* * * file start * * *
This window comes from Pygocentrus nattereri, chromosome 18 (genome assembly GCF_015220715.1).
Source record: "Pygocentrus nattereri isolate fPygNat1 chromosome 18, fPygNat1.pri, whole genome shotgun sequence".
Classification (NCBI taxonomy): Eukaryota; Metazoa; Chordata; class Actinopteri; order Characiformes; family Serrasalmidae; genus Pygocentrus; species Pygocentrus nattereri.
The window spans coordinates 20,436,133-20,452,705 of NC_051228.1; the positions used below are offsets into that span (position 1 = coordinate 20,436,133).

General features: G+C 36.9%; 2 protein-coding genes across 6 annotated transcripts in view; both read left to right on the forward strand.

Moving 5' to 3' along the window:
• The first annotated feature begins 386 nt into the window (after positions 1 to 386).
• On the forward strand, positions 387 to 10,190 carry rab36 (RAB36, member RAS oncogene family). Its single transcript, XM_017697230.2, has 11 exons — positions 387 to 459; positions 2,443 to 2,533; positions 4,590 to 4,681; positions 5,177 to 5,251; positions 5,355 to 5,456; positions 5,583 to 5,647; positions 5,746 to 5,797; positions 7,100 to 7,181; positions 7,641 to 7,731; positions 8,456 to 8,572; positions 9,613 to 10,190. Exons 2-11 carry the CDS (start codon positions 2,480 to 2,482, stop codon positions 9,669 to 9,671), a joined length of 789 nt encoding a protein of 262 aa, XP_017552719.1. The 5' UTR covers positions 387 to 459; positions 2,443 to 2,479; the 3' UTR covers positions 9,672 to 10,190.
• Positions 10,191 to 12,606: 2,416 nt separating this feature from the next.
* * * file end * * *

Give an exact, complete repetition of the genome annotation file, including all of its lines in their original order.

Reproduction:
This window comes from Pygocentrus nattereri, chromosome 18 (genome assembly GCF_015220715.1).
Source record: "Pygocentrus nattereri isolate fPygNat1 chromosome 18, fPygNat1.pri, whole genome shotgun sequence".
Classification (NCBI taxonomy): Eukaryota; Metazoa; Chordata; class Actinopteri; order Characiformes; family Serrasalmidae; genus Pygocentrus; species Pygocentrus nattereri.
The window spans coordinates 20,436,133-20,452,705 of NC_051228.1; the positions used below are offsets into that span (position 1 = coordinate 20,436,133).

General features: G+C 36.9%; 2 protein-coding genes across 6 annotated transcripts in view; both read left to right on the forward strand.

Moving 5' to 3' along the window:
• The first annotated feature begins 386 nt into the window (after positions 1 to 386).
• On the forward strand, positions 387 to 10,190 carry rab36 (RAB36, member RAS oncogene family). Its single transcript, XM_017697230.2, has 11 exons — positions 387 to 459; positions 2,443 to 2,533; positions 4,590 to 4,681; positions 5,177 to 5,251; positions 5,355 to 5,456; positions 5,583 to 5,647; positions 5,746 to 5,797; positions 7,100 to 7,181; positions 7,641 to 7,731; positions 8,456 to 8,572; positions 9,613 to 10,190. Exons 2-11 carry the CDS (start codon positions 2,480 to 2,482, stop codon positions 9,669 to 9,671), a joined length of 789 nt encoding a protein of 262 aa, XP_017552719.1. The 5' UTR covers positions 387 to 459; positions 2,443 to 2,479; the 3' UTR covers positions 9,672 to 10,190.
• Positions 10,191 to 12,606: 2,416 nt separating this feature from the next.